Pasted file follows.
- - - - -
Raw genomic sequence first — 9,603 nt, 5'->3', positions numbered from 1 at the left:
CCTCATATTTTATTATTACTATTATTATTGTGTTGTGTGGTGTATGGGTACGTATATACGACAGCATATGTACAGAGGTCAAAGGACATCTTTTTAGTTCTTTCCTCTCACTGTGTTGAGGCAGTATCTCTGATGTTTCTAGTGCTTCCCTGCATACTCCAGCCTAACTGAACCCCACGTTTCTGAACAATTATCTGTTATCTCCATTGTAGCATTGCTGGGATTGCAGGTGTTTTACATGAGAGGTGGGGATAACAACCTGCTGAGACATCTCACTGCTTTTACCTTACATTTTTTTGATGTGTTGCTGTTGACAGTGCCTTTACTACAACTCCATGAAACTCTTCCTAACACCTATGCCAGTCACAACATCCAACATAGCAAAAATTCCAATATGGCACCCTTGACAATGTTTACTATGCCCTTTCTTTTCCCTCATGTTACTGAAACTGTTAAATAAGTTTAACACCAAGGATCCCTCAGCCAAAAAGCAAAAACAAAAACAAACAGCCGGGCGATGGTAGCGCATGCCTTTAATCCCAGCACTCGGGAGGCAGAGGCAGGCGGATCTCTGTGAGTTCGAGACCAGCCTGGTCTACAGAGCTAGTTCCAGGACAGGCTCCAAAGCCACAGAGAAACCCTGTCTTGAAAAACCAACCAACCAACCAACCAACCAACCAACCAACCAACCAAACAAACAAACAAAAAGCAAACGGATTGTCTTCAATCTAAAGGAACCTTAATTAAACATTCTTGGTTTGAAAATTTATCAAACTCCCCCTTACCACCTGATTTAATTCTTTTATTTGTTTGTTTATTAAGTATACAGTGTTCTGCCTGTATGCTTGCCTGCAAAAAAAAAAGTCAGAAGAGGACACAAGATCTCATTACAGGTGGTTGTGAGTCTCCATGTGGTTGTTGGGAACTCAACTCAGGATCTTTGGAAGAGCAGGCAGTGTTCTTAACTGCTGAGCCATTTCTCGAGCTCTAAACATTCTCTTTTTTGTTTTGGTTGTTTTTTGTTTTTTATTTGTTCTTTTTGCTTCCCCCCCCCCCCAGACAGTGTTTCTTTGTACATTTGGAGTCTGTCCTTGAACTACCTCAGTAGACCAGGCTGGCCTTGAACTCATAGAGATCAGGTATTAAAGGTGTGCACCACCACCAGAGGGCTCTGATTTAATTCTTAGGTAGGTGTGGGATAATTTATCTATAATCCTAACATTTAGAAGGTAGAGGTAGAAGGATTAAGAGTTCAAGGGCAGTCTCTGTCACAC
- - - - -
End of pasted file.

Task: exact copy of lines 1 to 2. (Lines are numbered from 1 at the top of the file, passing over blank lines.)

Raw genomic sequence first — 9,603 nt, 5'->3', positions numbered from 1 at the left:
CCTCATATTTTATTATTACTATTATTATTGTGTTGTGTGGTGTATGGGTACGTATATACGACAGCATATGTACAGAGGTCAAAGGACATCTTTTTAGTTCTTTCCTCTCACTGTGTTGAGGCAGTATCTCTGATGTTTCTAGTGCTTCCCTGCATACTCCAGCCTAACTGAACCCCACGTTTCTGAACAATTATCTGTTATCTCCATTGTAGCATTGCTGGGATTGCAGGTGTTTTACATGAGAGGTGGGGATAACAACCTGCTGAGACATCTCACTGCTTTTACCTTACATTTTTTTGATGTGTTGCTGTTGACAGTGCCTTTACTACAACTCCATGAAACTCTTCCTAACACCTATGCCAGTCACAACATCCAACATAGCAAAAATTCCAATATGGCACCCTTGACAATGTTTACTATGCCCTTTCTTTTCCCTCATGTTACTGAAACTGTTAAATAAGTTTAACACCAAGGATCCCTCAGCCAAAAAGCAAAAACAAAAACAAACAGCCGGGCGATGGTAGCGCATGCCTTTAATCCCAGCACTCGGGAGGCAGAGGCAGGCGGATCTCTGTGAGTTCGAGACCAGCCTGGTCTACAGAGCTAGTTCCAGGACAGGCTCCAAAGCCACAGAGAAACCCTGTCTTGAAAAACCAACCAACCAACCAACCAACCAACCAACCAACCAACCAAACAAACAAACAAAAAGCAAACGGATTGTCTTCAATCTAAAGGAACCTTAATTAAACATTCTTGGTTTGAAAATTTATCAAACTCCCCCTTACCACCTGATTTAATTCTTTTATTTGTTTGTTTATTAAGTATACAGTGTTCTGCCTGTATGCTTGCCTGCAAAAAAAAAAGTCAGAAGAGGACACAAGATCTCATTACAGGTGGTTGTGAGTCTCCATGTGGTTGTTGGGAACTCAACTCAGGATCTTTGGAAGAGCAGGCAGTGTTCTTAACTGCTGAGCCATTTCTCGAGCTCTAAACATTCTCTTTTTTGTTTTGGTTGTTTTTTGTTTTTTATTTGTTCTTTTTGCTTCCCCCCCCCCCCAGACAGTGTTTCTTTGTACATTTGGAGTCTGTCCTTGAACTACCTCAGTAGACCAGGCTGGCCTTGAACTCATAGAGATCAGGTATTAAAGGTGTGCACCACCACCAGAGGGCTCTGATTTAATTCTTAGGTAGGTGTGGGATAATTTATCTATAATCCTAACATTTAGAAGGTAGAGGTAGAAGGATTAAGAGTTCAAGGGCAGTCTCTGTCACAC